Equal Rites  - Terry Pratchett As it was mentioned in the second book of the Discworld series, Light Fantastic: “Unseen University had never admitted women, muttering something about problems with the plumbing, but the real reason was an unspoken dread that if women were allowed to mess around with magic they would probably be embarrassingly good at it…”

There were witches of course, but they dealt with a different kind of magic. Higher wizard magic wasn't meant for women.

But in this third book in the Discworld series we are introduced to Eskarina, who by a mistake of a wizard, she is to be the first female wizard in Discworld. That is, if she manages to be recognised as a wizard. Granny Weatherwax is there to help her with this and try to keep her out of trouble, but it seems as the unreined female magic causes lots of trouble and leads to many adventures.

Written in the same funny, brilliand style as the previous books, it has no connection with the stories of Rincewind and Twoflower. We get to discover new areas of the Discworld, revisit Ankh-Morpork and the Unseen University and learn more about the complex magic system of the Discworld.

I liked this one more than the previous two and Granny Weatherwax is definitely one of my favourite book heroines! Thinking that I'm just in the beginning of the Discworld series, I'm really eager to read more about the awesome world Terry Pratchett created and hopefully find more adventures of Granny Weatherwax. Five stars!
The Last Battle (Chronicles of Narnia, #7) - C.S. Lewis, Patrick Stewart Why, oh why.... What a waste of time... Regret, sorrow and misery for this stupid final book. I weep...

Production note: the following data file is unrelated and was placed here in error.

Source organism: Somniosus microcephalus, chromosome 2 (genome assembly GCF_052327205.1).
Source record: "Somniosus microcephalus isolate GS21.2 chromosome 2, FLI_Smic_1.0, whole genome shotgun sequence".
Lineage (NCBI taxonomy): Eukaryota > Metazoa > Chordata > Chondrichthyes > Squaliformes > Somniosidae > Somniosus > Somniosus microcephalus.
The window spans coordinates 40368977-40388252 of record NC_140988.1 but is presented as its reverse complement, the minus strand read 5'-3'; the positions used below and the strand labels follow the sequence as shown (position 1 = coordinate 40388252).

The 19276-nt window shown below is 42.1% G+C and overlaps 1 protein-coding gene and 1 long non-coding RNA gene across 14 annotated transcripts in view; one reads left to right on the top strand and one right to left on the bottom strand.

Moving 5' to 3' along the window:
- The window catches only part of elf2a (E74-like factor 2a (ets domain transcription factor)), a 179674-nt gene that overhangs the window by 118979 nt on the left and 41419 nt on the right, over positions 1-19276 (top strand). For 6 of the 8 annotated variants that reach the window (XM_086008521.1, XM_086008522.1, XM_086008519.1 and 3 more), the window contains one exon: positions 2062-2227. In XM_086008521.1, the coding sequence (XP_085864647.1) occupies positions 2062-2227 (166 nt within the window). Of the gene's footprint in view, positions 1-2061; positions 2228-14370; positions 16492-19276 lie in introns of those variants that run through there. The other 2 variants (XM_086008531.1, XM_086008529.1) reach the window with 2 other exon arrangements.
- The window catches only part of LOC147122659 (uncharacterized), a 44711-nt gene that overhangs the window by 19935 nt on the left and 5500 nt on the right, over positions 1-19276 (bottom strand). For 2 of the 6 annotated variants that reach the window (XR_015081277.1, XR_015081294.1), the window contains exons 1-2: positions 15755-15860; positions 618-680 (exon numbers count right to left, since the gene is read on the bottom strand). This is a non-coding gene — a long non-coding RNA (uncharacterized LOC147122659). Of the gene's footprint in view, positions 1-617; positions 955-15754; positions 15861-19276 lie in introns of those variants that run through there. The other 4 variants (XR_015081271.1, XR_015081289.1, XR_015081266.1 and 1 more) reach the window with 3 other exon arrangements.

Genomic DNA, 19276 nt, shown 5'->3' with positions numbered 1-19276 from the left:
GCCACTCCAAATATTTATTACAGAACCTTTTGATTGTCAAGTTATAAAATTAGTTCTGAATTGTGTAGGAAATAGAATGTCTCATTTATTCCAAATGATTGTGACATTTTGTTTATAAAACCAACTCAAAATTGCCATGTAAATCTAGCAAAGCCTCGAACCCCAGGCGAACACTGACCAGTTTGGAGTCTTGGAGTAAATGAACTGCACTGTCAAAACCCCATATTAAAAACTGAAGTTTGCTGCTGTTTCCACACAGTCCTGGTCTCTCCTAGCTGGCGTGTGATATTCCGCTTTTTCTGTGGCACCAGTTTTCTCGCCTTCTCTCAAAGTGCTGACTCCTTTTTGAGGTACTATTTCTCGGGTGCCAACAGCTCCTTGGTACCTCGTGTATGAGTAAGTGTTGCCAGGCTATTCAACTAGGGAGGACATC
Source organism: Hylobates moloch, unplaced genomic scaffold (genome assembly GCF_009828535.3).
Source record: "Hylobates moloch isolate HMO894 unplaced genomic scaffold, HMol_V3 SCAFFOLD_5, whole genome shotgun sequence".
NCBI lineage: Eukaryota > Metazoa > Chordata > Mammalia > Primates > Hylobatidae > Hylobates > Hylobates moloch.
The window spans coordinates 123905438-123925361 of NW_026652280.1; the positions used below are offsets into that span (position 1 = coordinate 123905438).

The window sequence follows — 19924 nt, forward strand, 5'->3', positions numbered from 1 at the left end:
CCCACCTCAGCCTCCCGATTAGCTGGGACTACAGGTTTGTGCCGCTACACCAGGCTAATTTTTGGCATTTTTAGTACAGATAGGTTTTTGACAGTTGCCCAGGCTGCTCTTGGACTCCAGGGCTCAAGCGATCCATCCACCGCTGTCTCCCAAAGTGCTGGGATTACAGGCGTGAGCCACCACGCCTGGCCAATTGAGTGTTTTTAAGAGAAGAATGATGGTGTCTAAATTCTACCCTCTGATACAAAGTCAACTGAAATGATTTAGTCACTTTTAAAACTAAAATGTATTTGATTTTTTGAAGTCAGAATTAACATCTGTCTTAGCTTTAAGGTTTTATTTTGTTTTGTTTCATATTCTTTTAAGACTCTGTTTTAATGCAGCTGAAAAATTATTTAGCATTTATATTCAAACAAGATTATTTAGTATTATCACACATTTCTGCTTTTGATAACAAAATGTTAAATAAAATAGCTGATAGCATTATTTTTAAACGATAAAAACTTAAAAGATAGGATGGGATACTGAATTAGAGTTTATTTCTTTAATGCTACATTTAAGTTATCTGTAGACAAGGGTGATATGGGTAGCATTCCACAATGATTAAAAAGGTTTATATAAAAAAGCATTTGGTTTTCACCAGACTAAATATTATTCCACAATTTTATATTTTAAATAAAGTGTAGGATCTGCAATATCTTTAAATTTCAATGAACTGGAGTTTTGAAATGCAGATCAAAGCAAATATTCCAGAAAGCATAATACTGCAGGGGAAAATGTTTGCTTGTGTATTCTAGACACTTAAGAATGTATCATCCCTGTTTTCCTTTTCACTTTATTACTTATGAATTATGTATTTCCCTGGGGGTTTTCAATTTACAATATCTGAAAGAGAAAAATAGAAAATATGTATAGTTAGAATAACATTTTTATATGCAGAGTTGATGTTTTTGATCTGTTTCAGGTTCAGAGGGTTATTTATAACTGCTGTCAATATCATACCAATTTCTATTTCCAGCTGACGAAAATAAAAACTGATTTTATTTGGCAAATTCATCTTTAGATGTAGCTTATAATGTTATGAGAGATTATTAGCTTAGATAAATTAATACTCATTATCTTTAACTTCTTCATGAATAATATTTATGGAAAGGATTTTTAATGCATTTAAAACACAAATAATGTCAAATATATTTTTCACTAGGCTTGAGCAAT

The Magician's Nephew (Narnia) - C.S. Lewis, Pauline Baynes, Kenneth Branagh It was...ok. The plot didn't seem as rich as in the previous books and the creation of Narnia stuff made me roll my eyes a few times.
According to Wikipedia, this was Lewis' most challenging book to write, as he started it after The Lion, the Witch and the Wardrobe to explain the lambpost, but changed its structure many times.
Chronologically, this is placed as the first book of the series, but as I think it wouldn't feel as nice if I was introduced to Narnia through this book. It would spoil so many things in the next books! I don't think I would have the same excitement while I was reading The Lion, the Witch and the Wardrobe if I knew who the White Witch was and how she came to Narnia, or who Professor Kirke really was and about the wardrobe.
The Silver Chair - Jeremy Northam, C.S. Lewis After reading this book, I regret rating the previous three books of the series with 5 stars the previous three. I loved the Chronicles of Narnia when I was little. Though I hadn't read the books, I had watched numerous times the BBC Series -and yes, I believe it was better than the movies, despite the ridiculous visual effects. (Oh, and the music!!


As I was less than 10 years old when I was watching the series, and the recent movies were only until The Voyage of the Dawn Treader, my memory of the plot stopped somewhere at the beginning of The Silver Chair, so I couldn't possibly imagine how much better it was, compared to the previous books!

In this book, we encounter Eustace again, who ends up with his friend Jill in Narnia. The book mostly revolves around the actions and thoughts of Jill, as the burden of their dreadful task is mostly on her shoulders: Aslan assigns them to find the lost prince Rillian, son of King Caspian (who is an old man by then) and gives Jill 4 signs that will guide them through their journey. A really pessimistic marsh-wiggle, Puddleglum, joins them in their adventure. His gloomy remarks, which always foresaw death and misery were the funniest thing in the book.